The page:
Motivated by the need for cities to prepare and be resilient to unpredictable future weather conditions, this dissertation advances a novel infrastructure development theory of “safe-to-fail” to increase the adaptive capacity of cities to climate change. Current infrastructure development is

Motivated by the need for cities to prepare and be resilient to unpredictable future weather conditions, this dissertation advances a novel infrastructure development theory of “safe-to-fail” to increase the adaptive capacity of cities to climate change. Current infrastructure development is primarily reliant on identifying probable risks to engineered systems and making infrastructure reliable to maintain its function up to a designed system capacity. However, alterations happening in the earth system (e.g., atmosphere, oceans, land, and ice) and in human systems (e.g., greenhouse gas emission, population, land-use, technology, and natural resource use) are increasing the uncertainties in weather predictions and risk calculations and making it difficult for engineered infrastructure to maintain intended design thresholds in non-stationary future. This dissertation presents a new way to develop safe-to-fail infrastructure that departs from the current practice of risk calculation and is able to manage failure consequences when unpredicted risks overwhelm engineered systems.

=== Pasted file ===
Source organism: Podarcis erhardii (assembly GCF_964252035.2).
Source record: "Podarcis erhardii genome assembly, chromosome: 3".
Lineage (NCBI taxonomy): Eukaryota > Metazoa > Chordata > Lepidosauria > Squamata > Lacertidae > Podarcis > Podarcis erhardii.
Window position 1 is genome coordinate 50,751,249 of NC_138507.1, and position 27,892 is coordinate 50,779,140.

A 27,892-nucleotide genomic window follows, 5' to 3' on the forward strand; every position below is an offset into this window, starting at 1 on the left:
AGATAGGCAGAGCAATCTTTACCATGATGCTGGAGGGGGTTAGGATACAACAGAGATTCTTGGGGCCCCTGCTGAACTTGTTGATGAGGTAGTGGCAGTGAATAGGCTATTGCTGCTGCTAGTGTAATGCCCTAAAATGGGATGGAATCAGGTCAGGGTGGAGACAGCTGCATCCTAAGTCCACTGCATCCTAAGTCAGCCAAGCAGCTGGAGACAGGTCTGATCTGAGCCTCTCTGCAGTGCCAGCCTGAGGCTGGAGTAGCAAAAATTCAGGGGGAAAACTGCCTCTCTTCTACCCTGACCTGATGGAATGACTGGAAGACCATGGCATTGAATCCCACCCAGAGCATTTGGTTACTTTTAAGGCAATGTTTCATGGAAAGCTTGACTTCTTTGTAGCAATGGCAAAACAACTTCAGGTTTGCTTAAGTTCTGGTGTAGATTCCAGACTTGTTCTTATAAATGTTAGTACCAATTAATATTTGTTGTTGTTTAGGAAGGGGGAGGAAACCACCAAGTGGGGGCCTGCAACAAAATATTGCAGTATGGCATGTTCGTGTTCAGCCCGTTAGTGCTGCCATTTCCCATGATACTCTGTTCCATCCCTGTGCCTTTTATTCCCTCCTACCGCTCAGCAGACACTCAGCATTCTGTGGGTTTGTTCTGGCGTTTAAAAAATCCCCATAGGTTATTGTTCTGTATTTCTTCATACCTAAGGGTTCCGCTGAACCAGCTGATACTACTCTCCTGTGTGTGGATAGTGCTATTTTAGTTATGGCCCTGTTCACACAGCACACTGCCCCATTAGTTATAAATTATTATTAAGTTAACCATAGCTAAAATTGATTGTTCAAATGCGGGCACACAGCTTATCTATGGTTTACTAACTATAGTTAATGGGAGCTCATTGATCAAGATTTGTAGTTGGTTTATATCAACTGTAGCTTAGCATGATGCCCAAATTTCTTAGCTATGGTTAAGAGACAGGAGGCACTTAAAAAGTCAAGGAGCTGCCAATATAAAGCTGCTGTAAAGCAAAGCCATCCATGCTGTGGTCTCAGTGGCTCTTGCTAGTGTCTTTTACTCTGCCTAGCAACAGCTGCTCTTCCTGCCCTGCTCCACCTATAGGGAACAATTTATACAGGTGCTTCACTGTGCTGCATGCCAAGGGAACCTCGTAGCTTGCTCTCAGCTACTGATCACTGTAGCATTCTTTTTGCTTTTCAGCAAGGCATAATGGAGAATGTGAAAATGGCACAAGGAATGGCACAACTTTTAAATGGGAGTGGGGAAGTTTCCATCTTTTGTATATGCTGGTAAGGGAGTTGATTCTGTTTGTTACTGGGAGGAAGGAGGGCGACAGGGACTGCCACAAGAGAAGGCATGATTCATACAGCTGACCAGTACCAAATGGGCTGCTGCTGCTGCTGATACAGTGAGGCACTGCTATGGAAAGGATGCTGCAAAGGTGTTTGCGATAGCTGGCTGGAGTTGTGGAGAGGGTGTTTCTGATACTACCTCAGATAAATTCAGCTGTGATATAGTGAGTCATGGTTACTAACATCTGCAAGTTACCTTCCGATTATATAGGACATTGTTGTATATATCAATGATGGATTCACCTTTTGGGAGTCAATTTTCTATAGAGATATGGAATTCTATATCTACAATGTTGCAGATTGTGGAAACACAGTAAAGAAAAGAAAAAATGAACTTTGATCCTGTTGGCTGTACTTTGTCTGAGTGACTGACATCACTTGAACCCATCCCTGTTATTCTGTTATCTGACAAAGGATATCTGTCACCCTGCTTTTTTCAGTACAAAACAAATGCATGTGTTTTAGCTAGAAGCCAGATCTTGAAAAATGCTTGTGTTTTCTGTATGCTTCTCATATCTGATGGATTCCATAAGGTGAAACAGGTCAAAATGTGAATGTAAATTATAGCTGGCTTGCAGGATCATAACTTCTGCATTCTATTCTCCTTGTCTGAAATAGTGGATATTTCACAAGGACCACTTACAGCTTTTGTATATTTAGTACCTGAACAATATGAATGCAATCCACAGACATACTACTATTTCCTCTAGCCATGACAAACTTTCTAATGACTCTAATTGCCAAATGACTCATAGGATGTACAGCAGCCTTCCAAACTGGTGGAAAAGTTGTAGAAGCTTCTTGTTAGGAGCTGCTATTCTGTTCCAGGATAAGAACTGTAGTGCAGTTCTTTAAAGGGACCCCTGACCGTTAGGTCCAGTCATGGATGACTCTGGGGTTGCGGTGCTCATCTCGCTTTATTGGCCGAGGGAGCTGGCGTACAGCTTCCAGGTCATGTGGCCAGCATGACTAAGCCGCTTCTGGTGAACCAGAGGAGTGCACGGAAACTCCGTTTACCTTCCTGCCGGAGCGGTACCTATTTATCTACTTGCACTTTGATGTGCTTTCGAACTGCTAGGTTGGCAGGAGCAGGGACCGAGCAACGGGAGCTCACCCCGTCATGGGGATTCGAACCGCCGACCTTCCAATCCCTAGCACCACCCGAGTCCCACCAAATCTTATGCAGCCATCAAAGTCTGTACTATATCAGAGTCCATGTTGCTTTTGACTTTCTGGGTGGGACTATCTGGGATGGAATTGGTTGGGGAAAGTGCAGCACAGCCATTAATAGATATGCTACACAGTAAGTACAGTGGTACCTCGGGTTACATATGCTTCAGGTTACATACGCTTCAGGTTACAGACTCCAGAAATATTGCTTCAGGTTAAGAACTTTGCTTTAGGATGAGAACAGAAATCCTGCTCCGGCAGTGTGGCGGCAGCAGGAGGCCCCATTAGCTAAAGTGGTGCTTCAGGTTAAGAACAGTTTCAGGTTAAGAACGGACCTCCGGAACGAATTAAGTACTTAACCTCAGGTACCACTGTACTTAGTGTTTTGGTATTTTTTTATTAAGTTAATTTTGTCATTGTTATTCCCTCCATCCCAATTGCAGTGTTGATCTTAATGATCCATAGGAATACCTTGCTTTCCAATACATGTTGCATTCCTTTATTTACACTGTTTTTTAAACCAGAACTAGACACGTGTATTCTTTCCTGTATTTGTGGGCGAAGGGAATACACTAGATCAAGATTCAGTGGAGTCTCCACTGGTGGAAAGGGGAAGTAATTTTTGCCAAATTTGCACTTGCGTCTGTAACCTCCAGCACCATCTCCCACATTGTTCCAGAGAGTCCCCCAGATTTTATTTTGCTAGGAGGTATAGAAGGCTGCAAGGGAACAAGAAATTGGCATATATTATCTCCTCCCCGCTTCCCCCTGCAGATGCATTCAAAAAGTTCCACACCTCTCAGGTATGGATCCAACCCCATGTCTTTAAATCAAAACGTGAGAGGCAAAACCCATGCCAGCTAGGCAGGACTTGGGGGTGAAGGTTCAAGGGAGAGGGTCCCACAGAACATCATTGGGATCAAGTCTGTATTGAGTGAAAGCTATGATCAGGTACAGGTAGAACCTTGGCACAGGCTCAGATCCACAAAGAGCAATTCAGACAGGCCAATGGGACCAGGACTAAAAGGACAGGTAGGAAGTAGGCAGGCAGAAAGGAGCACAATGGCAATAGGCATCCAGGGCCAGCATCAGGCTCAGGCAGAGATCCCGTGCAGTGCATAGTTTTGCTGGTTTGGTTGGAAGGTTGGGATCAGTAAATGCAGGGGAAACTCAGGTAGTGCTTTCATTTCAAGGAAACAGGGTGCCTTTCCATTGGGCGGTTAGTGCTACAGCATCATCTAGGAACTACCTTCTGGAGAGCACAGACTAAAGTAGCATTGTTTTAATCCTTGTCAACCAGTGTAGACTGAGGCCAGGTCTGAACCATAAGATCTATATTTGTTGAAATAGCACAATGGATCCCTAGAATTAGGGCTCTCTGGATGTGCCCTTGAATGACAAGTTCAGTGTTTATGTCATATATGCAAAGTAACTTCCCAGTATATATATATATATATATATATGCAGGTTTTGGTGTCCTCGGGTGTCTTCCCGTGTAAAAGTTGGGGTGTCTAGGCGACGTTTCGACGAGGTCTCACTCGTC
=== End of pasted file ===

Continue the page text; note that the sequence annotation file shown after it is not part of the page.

This dissertation 1) defines infrastructure failure, refines existing safe-to-fail theory, and compares decision considerations for safe-to-fail vs. fail-safe infrastructure development under non-stationary climate; 2) suggests an approach to integrate the estimation of infrastructure failure impacts with extreme weather risks; 3) provides a decision tool to implement resilience strategies into safe-to-fail infrastructure development; and, 4) recognizes diverse perspectives for adopting safe-to-fail theory into practice in various decision contexts.

Overall, this dissertation advances safe-to-fail theory to help guide climate adaptation decisions that consider infrastructure failure and their consequences. The results of this dissertation demonstrate an emerging need for stakeholders, including policy makers, planners, engineers, and community members, to understand an impending “infrastructure trolley problem”, where the adaptive capacity of some regions is improved at the expense of others. Safe-to-fail further engages stakeholders to bring their knowledge into the prioritization of various failure costs based on their institutional, regional, financial, and social capacity to withstand failures. This approach connects to sustainability, where city practitioners deliberately think of and include the future cost of social, environmental and economic attributes in planning and decision-making.

Date Created
2018